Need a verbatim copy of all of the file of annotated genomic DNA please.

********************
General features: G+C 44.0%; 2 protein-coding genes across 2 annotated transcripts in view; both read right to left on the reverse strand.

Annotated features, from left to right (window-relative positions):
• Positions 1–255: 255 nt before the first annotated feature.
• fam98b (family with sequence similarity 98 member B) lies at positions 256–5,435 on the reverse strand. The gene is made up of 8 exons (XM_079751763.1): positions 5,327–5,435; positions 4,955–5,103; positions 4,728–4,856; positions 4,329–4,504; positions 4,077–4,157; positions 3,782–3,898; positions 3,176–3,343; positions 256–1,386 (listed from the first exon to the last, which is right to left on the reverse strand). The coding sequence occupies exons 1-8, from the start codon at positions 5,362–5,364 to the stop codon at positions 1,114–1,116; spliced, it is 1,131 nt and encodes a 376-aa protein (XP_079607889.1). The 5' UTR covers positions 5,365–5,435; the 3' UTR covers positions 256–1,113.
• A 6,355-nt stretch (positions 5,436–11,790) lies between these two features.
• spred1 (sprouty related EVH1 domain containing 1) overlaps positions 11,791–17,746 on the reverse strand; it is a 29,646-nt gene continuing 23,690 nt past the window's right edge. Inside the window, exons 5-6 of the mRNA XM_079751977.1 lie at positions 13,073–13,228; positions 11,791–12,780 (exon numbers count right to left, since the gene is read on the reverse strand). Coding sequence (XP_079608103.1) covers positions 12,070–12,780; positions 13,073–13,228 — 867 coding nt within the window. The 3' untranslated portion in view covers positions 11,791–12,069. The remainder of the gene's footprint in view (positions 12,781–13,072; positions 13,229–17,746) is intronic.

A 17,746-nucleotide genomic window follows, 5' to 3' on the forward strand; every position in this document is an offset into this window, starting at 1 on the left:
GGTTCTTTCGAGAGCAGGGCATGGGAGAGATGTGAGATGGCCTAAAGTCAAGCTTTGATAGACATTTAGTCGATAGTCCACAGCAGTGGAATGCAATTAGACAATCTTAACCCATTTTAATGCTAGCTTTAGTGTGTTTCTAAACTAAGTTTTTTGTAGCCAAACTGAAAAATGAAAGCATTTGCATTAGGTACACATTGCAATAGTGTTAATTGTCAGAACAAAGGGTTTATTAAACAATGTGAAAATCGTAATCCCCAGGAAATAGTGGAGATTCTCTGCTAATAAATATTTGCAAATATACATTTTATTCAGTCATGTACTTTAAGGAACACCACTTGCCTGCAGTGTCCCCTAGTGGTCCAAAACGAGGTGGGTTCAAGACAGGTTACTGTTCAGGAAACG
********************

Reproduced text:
General features: G+C 44.0%; 2 protein-coding genes across 2 annotated transcripts in view; both read right to left on the reverse strand.

Annotated features, from left to right (window-relative positions):
• Positions 1–255: 255 nt before the first annotated feature.
• fam98b (family with sequence similarity 98 member B) lies at positions 256–5,435 on the reverse strand. The gene is made up of 8 exons (XM_079751763.1): positions 5,327–5,435; positions 4,955–5,103; positions 4,728–4,856; positions 4,329–4,504; positions 4,077–4,157; positions 3,782–3,898; positions 3,176–3,343; positions 256–1,386 (listed from the first exon to the last, which is right to left on the reverse strand). The coding sequence occupies exons 1-8, from the start codon at positions 5,362–5,364 to the stop codon at positions 1,114–1,116; spliced, it is 1,131 nt and encodes a 376-aa protein (XP_079607889.1). The 5' UTR covers positions 5,365–5,435; the 3' UTR covers positions 256–1,113.
• A 6,355-nt stretch (positions 5,436–11,790) lies between these two features.
• spred1 (sprouty related EVH1 domain containing 1) overlaps positions 11,791–17,746 on the reverse strand; it is a 29,646-nt gene continuing 23,690 nt past the window's right edge. Inside the window, exons 5-6 of the mRNA XM_079751977.1 lie at positions 13,073–13,228; positions 11,791–12,780 (exon numbers count right to left, since the gene is read on the reverse strand). Coding sequence (XP_079608103.1) covers positions 12,070–12,780; positions 13,073–13,228 — 867 coding nt within the window. The 3' untranslated portion in view covers positions 11,791–12,069. The remainder of the gene's footprint in view (positions 12,781–13,072; positions 13,229–17,746) is intronic.

A 17,746-nucleotide genomic window follows, 5' to 3' on the forward strand; every position in this document is an offset into this window, starting at 1 on the left:
GGTTCTTTCGAGAGCAGGGCATGGGAGAGATGTGAGATGGCCTAAAGTCAAGCTTTGATAGACATTTAGTCGATAGTCCACAGCAGTGGAATGCAATTAGACAATCTTAACCCATTTTAATGCTAGCTTTAGTGTGTTTCTAAACTAAGTTTTTTGTAGCCAAACTGAAAAATGAAAGCATTTGCATTAGGTACACATTGCAATAGTGTTAATTGTCAGAACAAAGGGTTTATTAAACAATGTGAAAATCGTAATCCCCAGGAAATAGTGGAGATTCTCTGCTAATAAATATTTGCAAATATACATTTTATTCAGTCATGTACTTTAAGGAACACCACTTGCCTGCAGTGTCCCCTAGTGGTCCAAAACGAGGTGGGTTCAAGACAGGTTACTGTTCAGGAAACG